Unconventional Format Works Well for Singer-songwriter Mike Doughty

Concert Review

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To the uninitiated, former Soul Coughing frontman Mike Doughty is a wordsmith known for stringing together multi-syllabic words with the dexterity and flow of a rapper. Over the course of a 20-year career, he’s managed to eke out a career by appealing to jam band fans and indie rockers alike. By adding an interactive aspect to his live show (for the past few years, Doughty and his sharp-witted cello-playing sidekick Scrap have answered questions that audience members put in a Question Jar during the show), Doughty has upped the ante. Last night’s concert in front of a capacity crowd at Music Box Supper Club combined elements of spoken word, music and comedy. The format enabled Doughty to exhibit his incredible wit and righteous sense of humor.

While Doughty started the show on acoustic guitar, he switched to electric bass for a rearranged rendition of the Soul Coughing tune “Janine” and kept the bass strapped on for “These Are Your Friends,” a song that began with a repetitive refrain that Doughty was somehow able to make sound particularly deep and meaningful. The ominous sounding cello riff magnified the song’s somber sound. Doughty then lightened up, strapping on a banjo for “Light Will Keep Your Heart Beating in the Future” and the undulating “Ossining.” He adroitly attached a snippet of “Sleepless” to the Soul Coughing tune “Vegetable” and then closed the first of two sets with a one-two punch, delivering spirited renditions of “27 Jennifers” and “Unsingable Name,” the latter of which benefited from the coincidental crash of dishes in the kitchen.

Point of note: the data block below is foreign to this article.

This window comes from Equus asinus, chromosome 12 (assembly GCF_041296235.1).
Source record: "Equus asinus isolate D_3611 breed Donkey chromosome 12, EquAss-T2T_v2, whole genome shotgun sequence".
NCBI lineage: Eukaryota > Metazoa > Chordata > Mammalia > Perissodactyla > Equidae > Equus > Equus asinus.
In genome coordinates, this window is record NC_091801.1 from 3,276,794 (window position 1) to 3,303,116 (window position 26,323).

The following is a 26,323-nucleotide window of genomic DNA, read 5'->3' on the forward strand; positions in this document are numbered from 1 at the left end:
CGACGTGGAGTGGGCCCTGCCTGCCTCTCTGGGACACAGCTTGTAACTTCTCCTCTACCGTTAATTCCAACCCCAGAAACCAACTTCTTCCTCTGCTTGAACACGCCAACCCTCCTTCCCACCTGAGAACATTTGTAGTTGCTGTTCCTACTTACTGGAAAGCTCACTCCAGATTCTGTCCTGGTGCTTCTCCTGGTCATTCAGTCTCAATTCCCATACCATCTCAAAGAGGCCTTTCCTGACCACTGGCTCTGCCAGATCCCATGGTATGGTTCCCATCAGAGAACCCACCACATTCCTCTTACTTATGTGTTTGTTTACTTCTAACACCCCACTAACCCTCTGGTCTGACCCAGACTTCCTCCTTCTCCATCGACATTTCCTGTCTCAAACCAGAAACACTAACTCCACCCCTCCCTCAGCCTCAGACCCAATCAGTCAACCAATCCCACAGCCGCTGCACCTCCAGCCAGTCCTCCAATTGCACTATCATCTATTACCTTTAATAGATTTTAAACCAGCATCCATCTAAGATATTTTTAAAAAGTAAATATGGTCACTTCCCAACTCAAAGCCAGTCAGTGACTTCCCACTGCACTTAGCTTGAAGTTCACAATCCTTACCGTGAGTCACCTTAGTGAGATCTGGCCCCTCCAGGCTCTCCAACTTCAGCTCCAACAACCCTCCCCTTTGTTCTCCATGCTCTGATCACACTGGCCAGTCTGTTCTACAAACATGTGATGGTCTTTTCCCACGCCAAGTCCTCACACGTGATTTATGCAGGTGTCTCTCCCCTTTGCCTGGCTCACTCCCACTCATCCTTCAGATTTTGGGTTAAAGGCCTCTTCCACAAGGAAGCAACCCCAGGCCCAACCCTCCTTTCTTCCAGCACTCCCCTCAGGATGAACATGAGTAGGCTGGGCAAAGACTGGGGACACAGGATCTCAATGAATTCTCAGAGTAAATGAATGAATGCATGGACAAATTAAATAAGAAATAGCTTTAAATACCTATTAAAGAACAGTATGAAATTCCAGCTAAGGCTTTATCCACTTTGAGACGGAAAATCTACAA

The second set started strong with “(I Keep On) Rising Up.” Doughty took up a strange looking synth box that looked like it was nothing more than a power strip for “Lazybones” and then strapped on an acoustic guitar for the Soul Coughing tune “Super Bon Bon.” The two-song encore featured “Train to Chicago” and “Looking at the World from the Bottom of a Well.” Doughty’s days of playing avant grade jazz with Soul Coughing might be over, but the duo format provides him with the kind of flexibility he needs to show off his quirky sensibilities. And the Question Jar yielded wildly unpredictable results as Doughty alternately answered questions about his favorite Saturday morning cartoons and declined various requests for cover songs, all the while offering up off-the-cuff answers that were often hilarious.   

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